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*Rigoletto,* Jan 11, 2022

Esther and I saw *Rigoletto* at the Met on Jan 11, 2022. I was very excited to hear the rising American baritone Quinn Kelsey in the title role, I had heard him in *Don Carlo* in DC in 2018. That show opens with the tenor singing an aria and tenor Russell Watson had a very pleasant, secure voice. Then Kelsey came on, sang a few lines of recitative, and knocked me on my ass. I hadn't had such a visceral reaction to a voice since I heard Anna Netrebko for the first time at the Beverly Sills memorial concert in 2007. Both of them have drop-dead gorgeous voices, full of juice, full of personality, unmistakable.


So you can imagine my disappointment when I read in the Times that Kelsey had a cold or something (emphatically NOT CoViD) and had withdrawn from three performances, including the one I was hearing. The substitute was another young American baritone, Michael Chioldi. I decided to keep my mind open and give the guy a chance.


Here's Kelsey singing one of the highlights of the score, his aria "Cortigianni," in his first (and so far, only) performance in this production, on opening night, New Year's Eve:



This was a new production, directed by Bartlett Sher, who I know from his Broadway work (*South Pacific,* *The King and I,* etc). It was a very strong show, he delivered the story in an interesting, insightful way, brought out things I hadn't noticed before, and most importantly, never got in the way. I hope they keep this production for a good long time.


Chioldi was very good as Rigoletto. He has a handsome voice and is a talented performer, though unfortunately not in the ballpark of Kelsey. The most touching moment of his performance was when he took his bows. Of course he had the last bow, being the title character, and the audience went wild for him. This was the last of his three performances and he soaked it all in with such tenderness and joy.


Tenor Piotr Beczała played the Duke. I've heard him many times over the years and have always liked him. I think maybe this isn't the right part for him anymore, his voice has gotten a little thick and gooey for this role. I prefer a lighter, sweeter sound in this part (my previous Dukes were Ramon Vargas and Matthew Polenzani, both of whom were dreamy). Beczała's middle voice troubled me - - he was often a teensy bit flat in this range, but never in the top voice. I think it might be a placement issue for him, he should work on it.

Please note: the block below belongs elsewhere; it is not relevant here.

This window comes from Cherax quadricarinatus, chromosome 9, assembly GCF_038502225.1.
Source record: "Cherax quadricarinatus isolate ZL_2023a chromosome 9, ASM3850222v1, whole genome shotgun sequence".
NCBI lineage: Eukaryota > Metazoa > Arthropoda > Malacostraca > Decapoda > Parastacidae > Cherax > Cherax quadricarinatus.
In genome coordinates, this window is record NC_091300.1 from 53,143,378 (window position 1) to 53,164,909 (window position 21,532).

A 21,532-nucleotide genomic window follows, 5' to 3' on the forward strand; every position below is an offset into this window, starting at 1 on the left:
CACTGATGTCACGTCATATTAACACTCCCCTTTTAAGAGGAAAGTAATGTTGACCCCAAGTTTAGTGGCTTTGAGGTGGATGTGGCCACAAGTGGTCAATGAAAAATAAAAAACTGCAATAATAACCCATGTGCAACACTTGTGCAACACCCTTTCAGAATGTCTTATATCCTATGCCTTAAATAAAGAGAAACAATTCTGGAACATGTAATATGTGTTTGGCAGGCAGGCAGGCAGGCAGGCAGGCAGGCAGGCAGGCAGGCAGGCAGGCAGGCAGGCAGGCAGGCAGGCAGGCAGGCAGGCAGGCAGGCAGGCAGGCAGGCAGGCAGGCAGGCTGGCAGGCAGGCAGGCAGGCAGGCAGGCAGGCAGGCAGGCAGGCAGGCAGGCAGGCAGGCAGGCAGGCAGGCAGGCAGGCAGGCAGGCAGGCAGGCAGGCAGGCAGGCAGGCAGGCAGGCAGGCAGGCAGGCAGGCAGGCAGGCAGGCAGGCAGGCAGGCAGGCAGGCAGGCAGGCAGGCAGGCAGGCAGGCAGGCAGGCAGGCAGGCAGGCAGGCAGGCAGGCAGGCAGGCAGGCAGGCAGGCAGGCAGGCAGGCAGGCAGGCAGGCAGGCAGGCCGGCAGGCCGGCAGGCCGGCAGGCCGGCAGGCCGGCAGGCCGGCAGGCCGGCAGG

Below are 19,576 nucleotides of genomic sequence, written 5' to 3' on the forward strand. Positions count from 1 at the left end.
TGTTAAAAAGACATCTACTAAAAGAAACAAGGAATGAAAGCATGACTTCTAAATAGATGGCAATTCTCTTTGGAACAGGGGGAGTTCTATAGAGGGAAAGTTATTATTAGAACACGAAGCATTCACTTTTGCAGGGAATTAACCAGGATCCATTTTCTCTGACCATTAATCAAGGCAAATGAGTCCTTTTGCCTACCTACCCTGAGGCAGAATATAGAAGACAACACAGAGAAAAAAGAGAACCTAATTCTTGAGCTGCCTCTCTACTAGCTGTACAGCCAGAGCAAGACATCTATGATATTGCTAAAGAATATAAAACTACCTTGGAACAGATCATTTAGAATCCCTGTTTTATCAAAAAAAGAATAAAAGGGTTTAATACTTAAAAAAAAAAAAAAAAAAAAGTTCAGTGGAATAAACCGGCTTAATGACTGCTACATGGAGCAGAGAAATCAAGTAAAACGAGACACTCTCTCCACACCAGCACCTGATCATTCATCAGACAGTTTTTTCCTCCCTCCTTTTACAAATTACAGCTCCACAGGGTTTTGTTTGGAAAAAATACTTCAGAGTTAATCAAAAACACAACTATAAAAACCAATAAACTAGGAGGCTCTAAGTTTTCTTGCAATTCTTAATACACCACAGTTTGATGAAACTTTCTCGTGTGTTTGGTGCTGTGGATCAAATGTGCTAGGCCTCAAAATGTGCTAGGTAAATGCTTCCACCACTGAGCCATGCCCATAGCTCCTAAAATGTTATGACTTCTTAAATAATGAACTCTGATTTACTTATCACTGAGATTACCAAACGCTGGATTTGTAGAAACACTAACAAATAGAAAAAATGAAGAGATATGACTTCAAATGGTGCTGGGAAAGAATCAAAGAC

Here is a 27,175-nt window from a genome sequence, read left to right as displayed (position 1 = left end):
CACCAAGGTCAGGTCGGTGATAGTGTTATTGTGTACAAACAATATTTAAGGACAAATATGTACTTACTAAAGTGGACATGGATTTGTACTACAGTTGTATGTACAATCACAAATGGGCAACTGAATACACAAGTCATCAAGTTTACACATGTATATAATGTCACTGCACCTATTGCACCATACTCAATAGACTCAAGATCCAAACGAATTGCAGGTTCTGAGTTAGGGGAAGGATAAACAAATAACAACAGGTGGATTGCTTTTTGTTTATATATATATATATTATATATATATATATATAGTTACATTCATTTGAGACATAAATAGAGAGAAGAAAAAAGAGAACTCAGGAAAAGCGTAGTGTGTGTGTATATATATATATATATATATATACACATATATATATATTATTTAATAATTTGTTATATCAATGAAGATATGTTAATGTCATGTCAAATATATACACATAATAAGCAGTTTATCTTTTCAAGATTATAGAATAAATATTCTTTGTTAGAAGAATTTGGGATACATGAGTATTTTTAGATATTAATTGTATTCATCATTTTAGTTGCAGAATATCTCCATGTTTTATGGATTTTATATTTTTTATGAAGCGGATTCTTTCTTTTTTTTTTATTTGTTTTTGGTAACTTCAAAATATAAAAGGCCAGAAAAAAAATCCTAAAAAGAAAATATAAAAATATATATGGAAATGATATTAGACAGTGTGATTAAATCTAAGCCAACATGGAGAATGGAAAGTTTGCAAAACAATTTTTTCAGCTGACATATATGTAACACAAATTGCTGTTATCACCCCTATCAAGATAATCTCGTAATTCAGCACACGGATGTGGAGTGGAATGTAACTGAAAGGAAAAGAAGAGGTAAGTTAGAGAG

I'd never heard of soprano Rosa Feola, who played Gilda. She was very strong, she has a lovely voice. But like Beczała, her voice was (in my opinion) a little too thick for this role. The high notes were a bit of a reach. I like a creamy sound in this rep, I'm not looking for a Roberta Peters kind of chiripiness, but Feola didn't seem quite comfortable with the highest notes. However, her singing in her death scene made me forgive everything. She had a stunning, arching lyricism, absolutely right for Verdi. I think she might have a first-class Aida in her future (but please, Signorina Feola, a few years off).

Conductor Daniele Rustioni brought out all of the dark and creepy colors in the score, though he didn't always keep things together - - a few fast moments in the first act were in danger of coming derailed. It's very complicated, I'm sure, and the orchestra is a long way away from the singers on the stage, but it's the conductor's job to keep it together, yes?


There was one moment in the production that was pretty amazing, major snaps to director Bartlett Sher for this moment. It might be a little complicated to explain. Rigoletto is the court jester in the court of the Duke. Gilda is Rigoletto's daughter, though the court thinks she's his girlfriend. The guys in the Duke's court decide to pull a prank on Rigoletto and kidnap Gilda and bring her to the Duke so he can shtup her. Aside from not knowing she's Rigoletto's daughter, neither do they know that she's also the Duke's girlfriend - - they met in church, he's pretending to be a young student, yadda yadda.


So when the Duke sees Gilda has been delivered to him, he's overjoyed and sings a cabaletta, a fast, bouncy happy song. In this staging, he sees Gilda but she doesn't see him, and while he's singing his cabaletta we see three older women in the Duke's court undressing Gilda, putting her in a white satin nightgown, and getting her ready for the shtup by the Duke. It was a #MeToo moment and very effective.

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